## Why LU Decomposition Method.

As you know Gauss elimination is designed to solve systems of linear algebraic equations, **[A]{X} = {B}**

Although it certainly represents a sound way to solve such systems, it becomes inefficient when solving equations with the same coefficients [A], but with different constants ( b’s).

The Gauss elimination involves two steps: forward elimination and back substitution. Of these, the forward-elimination step comprises the bulk of the computational effort.

This is particularly true for large systems of equations. That is the reason why LU Decomposition method c++ has been designed.

## Rule | LU Decomposition Method.

**[A] {X} = {B}.**

LU decomposition methods separate the time-consuming elimination of the matrix [A] from the manipulations of the right-hand side {B}.

Thus, once **[A]** has been “decomposed,” multiple right-hand-side vectors can be evaluated in an efficient manner.

## LU Decomposition Method **C++ Program**

```
//techindetail.com
//lu decomposition C++
#include<iostream>
#include<iomanip>
//size of matrix
# define N 3
typedef float matrix[N][N];
matrix l,u,a;
using namespace std;
float b[N],x[N],v[N];
//upper triangular matrix
void urow(int i)
{
float s;
int j,k;
for(j=i;j<N;j++)
{
s=0;
for(k=0;k<i;k++)
s+=u[k][j]*l[i][k];
u[i][j]=a[i][j]-s;
}
}
//lower triangular matrix
void lcol(int j)
{
float s;
int i,k;
for(i=j+1;i<N;i++)
{
s=0;
for(k=0;k<=i-1;k++)
s+=u[k][j]*l[i][k];
l[i][j]=(a[i][j]-s)/u[j][j];
}
}
//function to display the matrix
void printmat(matrix x)
{
int i,j;
for(i=0;i<N;i++)
{
for(j=0;j<N;j++)
cout<<setw(8)<<setprecision(4)<<x[i][j];
cout<<endl;
}
}
int main()
{
int i,j,m;
float s;
cout<<"Enter the elements of augmented matrix row wise"<<endl;
for(i=0;i<N;i++)
{
for(j=0;j<N;j++)
cin>>a[i][j];
cin>>b[i];
}
for(i=0;i<N;i++)
l[i][i]=1.0;
for(m=0;m<N;m++)
{
urow(m);
if(m<(N-1))
lcol(m);
}
cout<<setw(14)<<"U \n"<<endl;
printmat(u);
cout<<endl;
cout<<setw(14)<<"L \n"<<endl;
printmat(l);
for(i=0;i<N;i++)
{
s=0;
for(j=0;j<=i-1;j++)
s+=l[i][j]*v[j];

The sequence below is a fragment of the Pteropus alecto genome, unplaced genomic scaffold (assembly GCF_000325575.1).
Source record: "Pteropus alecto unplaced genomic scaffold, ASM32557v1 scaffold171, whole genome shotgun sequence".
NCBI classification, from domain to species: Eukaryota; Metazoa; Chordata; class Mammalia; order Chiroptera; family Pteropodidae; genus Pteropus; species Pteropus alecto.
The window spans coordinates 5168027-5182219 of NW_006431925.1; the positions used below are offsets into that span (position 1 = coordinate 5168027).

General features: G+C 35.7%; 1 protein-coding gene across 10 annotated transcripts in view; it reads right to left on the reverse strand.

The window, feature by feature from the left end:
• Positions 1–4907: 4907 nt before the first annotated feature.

v[j]=b[i]-s;
}
for(i=N-1;i>=0;i--)
{
s=0;
for(j=i+1;j<N;j++)
s+=u[i][j]*x[j];
x[i]=(v[i]-s)/u[i][i];
}
cout<<"The solution is: "<<endl;
for(i=0;i<N;i++)
cout<<"x["<<setw(3)<<i+1<<"] ="<<setw(6)<<setprecision(4)<<x[i]<<endl;
return 0;
}
```

Code language: C++ (cpp)

## Mathematical Overview of LU Decomposition.

Just as was the case with Gauss elimination, LU decomposition requires pivoting to avoid division by zero. Let’s explain it using three simultaneous equations, then the result can be extended to *n-dimensional* system.

Let the equation be:

[A]{X} = {B}

The equation can be rearranged as:

[A]{X} − {B} = 0 (1)

**The above equation can be expressed in upper triangular matrix as: The above matrix can be expressed in equation form as below:**

[U]{X} = {D} (2-1)

After rearranging the equation becomes

[U]{X} − {D} = 0 (2-2)

[U]{X} = {D} (2-1)

After rearranging the equation becomes

[U]{X} − {D} = 0 (2-2)

Now let’s assume that there is a lower triangular matrix with 1’s on diagonal.

i.e.

**[L]{X} = {D}**(3)

=>**[U]{X} – {D}=0 (4)**

Now when we multiply the lower and upper triangular matrix equations we get the first equation back:

[L]{[U]{X} − {D}} = [A]{X} − {B}.

If this equation holds, it follows from the rules for matrix multiplication that,

[L][U] = [A] 5.

and

[L]{D} = {B} 6.

## Two step strategy:

A two-step strategy for obtaining solutions can be based on Eqs.( 2-2),

(5), and (6):

- LU decomposition step. [A] is factored or “decomposed” into lower [L] and upper [U] triangular matrices.
- Substitution step. [L] and [U] are used to determine a solution {X} for a right-hand side {B}. This step itself consists of two steps.
- First, Eq. (6) is used to generate an intermediate vector {D} by forward substitution. Then, the result is substituted into Eq. (2-2), which can be solved by back substitution for {X}.

### Some useful Methods

**Gauss Elimination with Partial Pivoting****Gauss Jordon Method**- Regula Falsi Method
- Bisection Method
- Gauss Elimination Method C++